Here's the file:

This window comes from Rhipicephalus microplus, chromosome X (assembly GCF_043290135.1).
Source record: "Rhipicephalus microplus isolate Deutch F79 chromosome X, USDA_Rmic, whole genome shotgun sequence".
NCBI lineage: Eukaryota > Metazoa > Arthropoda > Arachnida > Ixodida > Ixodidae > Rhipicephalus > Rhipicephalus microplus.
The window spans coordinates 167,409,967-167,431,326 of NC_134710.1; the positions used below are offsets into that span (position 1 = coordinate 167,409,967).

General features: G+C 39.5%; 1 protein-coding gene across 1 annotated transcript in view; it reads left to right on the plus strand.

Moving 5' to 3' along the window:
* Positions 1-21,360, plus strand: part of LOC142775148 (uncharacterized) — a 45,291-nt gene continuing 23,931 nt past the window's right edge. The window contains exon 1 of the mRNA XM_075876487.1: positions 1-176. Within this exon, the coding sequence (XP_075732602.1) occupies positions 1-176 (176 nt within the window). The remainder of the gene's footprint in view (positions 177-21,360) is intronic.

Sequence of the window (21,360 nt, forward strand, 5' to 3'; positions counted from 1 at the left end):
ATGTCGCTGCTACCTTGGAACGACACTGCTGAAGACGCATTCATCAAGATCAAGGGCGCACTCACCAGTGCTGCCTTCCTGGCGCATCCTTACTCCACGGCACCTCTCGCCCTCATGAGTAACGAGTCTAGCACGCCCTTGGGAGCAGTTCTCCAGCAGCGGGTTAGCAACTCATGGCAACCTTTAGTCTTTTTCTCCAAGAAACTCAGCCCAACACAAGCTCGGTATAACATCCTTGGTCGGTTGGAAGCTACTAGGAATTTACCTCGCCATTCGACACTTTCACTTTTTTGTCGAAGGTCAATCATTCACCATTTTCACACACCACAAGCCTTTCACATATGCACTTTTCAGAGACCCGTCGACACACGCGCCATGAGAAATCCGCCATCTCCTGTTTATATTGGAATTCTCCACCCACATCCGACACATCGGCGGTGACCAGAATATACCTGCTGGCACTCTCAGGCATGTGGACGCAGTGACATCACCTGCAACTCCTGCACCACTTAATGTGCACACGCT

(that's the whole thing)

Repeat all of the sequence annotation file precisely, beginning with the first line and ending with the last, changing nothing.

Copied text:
This window comes from Rhipicephalus microplus, chromosome X (assembly GCF_043290135.1).
Source record: "Rhipicephalus microplus isolate Deutch F79 chromosome X, USDA_Rmic, whole genome shotgun sequence".
NCBI lineage: Eukaryota > Metazoa > Arthropoda > Arachnida > Ixodida > Ixodidae > Rhipicephalus > Rhipicephalus microplus.
The window spans coordinates 167,409,967-167,431,326 of NC_134710.1; the positions used below are offsets into that span (position 1 = coordinate 167,409,967).

General features: G+C 39.5%; 1 protein-coding gene across 1 annotated transcript in view; it reads left to right on the plus strand.

Moving 5' to 3' along the window:
* Positions 1-21,360, plus strand: part of LOC142775148 (uncharacterized) — a 45,291-nt gene continuing 23,931 nt past the window's right edge. The window contains exon 1 of the mRNA XM_075876487.1: positions 1-176. Within this exon, the coding sequence (XP_075732602.1) occupies positions 1-176 (176 nt within the window). The remainder of the gene's footprint in view (positions 177-21,360) is intronic.

Sequence of the window (21,360 nt, forward strand, 5' to 3'; positions counted from 1 at the left end):
ATGTCGCTGCTACCTTGGAACGACACTGCTGAAGACGCATTCATCAAGATCAAGGGCGCACTCACCAGTGCTGCCTTCCTGGCGCATCCTTACTCCACGGCACCTCTCGCCCTCATGAGTAACGAGTCTAGCACGCCCTTGGGAGCAGTTCTCCAGCAGCGGGTTAGCAACTCATGGCAACCTTTAGTCTTTTTCTCCAAGAAACTCAGCCCAACACAAGCTCGGTATAACATCCTTGGTCGGTTGGAAGCTACTAGGAATTTACCTCGCCATTCGACACTTTCACTTTTTTGTCGAAGGTCAATCATTCACCATTTTCACACACCACAAGCCTTTCACATATGCACTTTTCAGAGACCCGTCGACACACGCGCCATGAGAAATCCGCCATCTCCTGTTTATATTGGAATTCTCCACCCACATCCGACACATCGGCGGTGACCAGAATATACCTGCTGGCACTCTCAGGCATGTGGACGCAGTGACATCACCTGCAACTCCTGCACCACTTAATGTGCACACGCT